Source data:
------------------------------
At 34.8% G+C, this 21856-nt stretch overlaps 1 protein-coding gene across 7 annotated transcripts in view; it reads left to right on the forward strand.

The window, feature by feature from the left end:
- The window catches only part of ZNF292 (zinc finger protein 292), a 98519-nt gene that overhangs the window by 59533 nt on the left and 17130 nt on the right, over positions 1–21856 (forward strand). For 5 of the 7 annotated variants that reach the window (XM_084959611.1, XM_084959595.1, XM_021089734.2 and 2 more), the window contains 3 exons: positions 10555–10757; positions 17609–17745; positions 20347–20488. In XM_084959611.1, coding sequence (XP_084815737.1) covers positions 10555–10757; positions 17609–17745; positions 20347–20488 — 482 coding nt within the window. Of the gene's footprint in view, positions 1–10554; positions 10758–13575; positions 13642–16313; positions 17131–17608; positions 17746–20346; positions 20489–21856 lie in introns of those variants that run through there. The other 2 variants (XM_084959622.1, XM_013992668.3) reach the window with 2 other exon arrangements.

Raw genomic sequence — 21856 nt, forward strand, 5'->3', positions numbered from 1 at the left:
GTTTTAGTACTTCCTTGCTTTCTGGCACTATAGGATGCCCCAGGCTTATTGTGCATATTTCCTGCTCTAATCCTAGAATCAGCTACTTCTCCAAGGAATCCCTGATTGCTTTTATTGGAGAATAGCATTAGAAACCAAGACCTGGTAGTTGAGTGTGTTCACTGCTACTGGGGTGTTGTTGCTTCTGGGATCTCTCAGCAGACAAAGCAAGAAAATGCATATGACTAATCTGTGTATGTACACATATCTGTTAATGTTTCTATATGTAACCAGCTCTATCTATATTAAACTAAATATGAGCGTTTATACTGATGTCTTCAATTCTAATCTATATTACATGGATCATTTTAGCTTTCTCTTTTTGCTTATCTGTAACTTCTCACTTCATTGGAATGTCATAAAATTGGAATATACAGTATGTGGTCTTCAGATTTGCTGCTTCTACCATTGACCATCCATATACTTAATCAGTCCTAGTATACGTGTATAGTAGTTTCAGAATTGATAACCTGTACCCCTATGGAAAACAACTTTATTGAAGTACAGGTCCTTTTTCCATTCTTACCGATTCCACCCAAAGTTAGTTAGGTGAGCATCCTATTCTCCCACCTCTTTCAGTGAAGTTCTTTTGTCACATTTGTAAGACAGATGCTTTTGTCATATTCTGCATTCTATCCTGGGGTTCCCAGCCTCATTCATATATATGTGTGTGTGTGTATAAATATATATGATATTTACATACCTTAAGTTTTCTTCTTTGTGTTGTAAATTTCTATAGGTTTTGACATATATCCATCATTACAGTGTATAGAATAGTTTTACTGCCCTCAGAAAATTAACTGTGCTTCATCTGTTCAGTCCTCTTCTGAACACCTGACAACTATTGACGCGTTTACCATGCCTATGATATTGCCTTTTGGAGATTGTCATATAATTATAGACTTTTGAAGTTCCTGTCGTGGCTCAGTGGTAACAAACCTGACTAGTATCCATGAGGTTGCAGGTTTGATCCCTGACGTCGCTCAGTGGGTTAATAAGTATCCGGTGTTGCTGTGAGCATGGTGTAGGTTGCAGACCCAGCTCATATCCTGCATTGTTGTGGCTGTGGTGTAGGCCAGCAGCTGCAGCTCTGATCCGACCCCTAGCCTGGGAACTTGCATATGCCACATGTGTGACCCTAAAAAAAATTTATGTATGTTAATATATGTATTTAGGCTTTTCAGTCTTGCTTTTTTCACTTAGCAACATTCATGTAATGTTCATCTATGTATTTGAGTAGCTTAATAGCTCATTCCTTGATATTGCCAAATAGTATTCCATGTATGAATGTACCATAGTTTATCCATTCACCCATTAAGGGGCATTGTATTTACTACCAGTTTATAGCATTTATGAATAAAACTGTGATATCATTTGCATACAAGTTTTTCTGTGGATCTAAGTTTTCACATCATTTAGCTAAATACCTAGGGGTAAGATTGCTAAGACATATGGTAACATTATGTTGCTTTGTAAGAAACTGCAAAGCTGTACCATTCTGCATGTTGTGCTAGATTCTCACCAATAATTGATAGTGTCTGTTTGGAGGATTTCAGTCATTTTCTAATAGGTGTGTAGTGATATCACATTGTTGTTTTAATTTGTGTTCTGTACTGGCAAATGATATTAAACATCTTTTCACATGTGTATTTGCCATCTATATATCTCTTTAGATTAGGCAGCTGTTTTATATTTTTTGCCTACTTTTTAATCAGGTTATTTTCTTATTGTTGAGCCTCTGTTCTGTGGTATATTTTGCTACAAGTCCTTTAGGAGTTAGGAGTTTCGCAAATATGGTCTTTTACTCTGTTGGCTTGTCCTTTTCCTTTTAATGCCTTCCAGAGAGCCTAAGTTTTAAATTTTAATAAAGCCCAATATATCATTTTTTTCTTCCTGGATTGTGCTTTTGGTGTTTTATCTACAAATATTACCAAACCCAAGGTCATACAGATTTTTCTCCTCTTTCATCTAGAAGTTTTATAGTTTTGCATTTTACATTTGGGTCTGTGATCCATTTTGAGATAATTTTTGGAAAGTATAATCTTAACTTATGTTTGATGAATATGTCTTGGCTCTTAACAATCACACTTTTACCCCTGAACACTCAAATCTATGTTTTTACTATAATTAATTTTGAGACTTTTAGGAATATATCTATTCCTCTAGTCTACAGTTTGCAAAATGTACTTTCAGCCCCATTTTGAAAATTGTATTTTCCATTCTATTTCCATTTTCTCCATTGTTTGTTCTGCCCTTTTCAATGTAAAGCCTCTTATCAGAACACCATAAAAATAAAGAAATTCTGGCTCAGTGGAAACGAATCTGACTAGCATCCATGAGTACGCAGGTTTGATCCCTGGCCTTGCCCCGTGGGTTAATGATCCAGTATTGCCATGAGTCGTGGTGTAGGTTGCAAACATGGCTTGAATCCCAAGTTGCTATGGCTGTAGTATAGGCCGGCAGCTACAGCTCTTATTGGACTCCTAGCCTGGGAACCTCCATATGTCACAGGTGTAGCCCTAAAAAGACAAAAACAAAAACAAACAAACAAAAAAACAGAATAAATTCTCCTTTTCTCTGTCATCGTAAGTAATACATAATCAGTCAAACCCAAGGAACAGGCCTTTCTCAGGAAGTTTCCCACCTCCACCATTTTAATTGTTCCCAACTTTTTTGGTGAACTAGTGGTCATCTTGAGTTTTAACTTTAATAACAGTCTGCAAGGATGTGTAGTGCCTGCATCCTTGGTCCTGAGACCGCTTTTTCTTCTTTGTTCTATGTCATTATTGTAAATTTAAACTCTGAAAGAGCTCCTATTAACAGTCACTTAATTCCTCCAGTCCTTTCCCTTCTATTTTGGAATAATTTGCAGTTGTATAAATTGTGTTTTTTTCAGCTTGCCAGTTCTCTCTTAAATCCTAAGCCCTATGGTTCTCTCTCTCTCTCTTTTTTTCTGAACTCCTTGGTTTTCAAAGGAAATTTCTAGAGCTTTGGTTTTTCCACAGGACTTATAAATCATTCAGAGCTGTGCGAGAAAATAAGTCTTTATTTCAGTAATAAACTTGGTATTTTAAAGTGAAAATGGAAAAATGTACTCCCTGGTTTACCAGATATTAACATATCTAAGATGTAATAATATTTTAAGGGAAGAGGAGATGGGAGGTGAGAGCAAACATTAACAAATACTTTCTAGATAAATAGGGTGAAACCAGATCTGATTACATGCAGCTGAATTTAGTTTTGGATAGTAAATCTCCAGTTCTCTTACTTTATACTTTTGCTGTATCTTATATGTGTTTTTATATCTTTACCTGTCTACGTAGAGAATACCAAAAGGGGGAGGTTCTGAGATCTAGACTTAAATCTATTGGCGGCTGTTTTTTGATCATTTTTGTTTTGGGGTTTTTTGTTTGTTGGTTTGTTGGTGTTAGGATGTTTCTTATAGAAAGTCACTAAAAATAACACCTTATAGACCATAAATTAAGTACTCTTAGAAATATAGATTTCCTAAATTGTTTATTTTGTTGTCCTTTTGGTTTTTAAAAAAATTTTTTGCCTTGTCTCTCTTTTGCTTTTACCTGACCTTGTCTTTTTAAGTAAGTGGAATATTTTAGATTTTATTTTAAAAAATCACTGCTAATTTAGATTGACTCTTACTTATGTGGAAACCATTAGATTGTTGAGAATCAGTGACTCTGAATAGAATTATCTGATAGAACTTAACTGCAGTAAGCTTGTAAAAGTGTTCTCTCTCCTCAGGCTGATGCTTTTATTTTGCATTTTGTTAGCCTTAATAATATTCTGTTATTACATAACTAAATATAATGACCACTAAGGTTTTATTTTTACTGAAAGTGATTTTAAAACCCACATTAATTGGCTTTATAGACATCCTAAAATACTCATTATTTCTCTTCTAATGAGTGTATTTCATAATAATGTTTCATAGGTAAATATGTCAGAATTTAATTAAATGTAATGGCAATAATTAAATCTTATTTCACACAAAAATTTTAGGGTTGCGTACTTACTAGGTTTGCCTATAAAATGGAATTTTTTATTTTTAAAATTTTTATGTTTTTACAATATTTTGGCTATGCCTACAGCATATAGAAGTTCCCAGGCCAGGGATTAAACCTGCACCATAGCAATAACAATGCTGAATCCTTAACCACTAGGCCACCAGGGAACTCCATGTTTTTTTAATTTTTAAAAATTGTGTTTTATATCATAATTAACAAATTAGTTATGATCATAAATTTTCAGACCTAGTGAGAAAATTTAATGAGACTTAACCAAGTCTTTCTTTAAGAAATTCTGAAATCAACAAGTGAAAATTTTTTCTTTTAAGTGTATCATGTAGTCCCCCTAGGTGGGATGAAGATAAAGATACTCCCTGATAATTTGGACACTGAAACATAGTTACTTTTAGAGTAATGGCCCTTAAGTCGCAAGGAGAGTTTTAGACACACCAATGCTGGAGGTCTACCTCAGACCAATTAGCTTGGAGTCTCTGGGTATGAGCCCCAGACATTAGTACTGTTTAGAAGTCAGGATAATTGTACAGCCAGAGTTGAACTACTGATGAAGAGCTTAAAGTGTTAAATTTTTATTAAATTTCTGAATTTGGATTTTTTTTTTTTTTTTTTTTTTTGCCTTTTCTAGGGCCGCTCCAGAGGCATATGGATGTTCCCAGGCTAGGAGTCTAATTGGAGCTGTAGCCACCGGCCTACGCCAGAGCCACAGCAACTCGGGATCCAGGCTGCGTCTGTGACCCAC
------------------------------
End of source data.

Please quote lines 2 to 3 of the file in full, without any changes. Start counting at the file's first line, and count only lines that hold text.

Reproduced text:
The window, feature by feature from the left end:
- The window catches only part of ZNF292 (zinc finger protein 292), a 98519-nt gene that overhangs the window by 59533 nt on the left and 17130 nt on the right, over positions 1–21856 (forward strand). For 5 of the 7 annotated variants that reach the window (XM_084959611.1, XM_084959595.1, XM_021089734.2 and 2 more), the window contains 3 exons: positions 10555–10757; positions 17609–17745; positions 20347–20488. In XM_084959611.1, coding sequence (XP_084815737.1) covers positions 10555–10757; positions 17609–17745; positions 20347–20488 — 482 coding nt within the window. Of the gene's footprint in view, positions 1–10554; positions 10758–13575; positions 13642–16313; positions 17131–17608; positions 17746–20346; positions 20489–21856 lie in introns of those variants that run through there. The other 2 variants (XM_084959622.1, XM_013992668.3) reach the window with 2 other exon arrangements.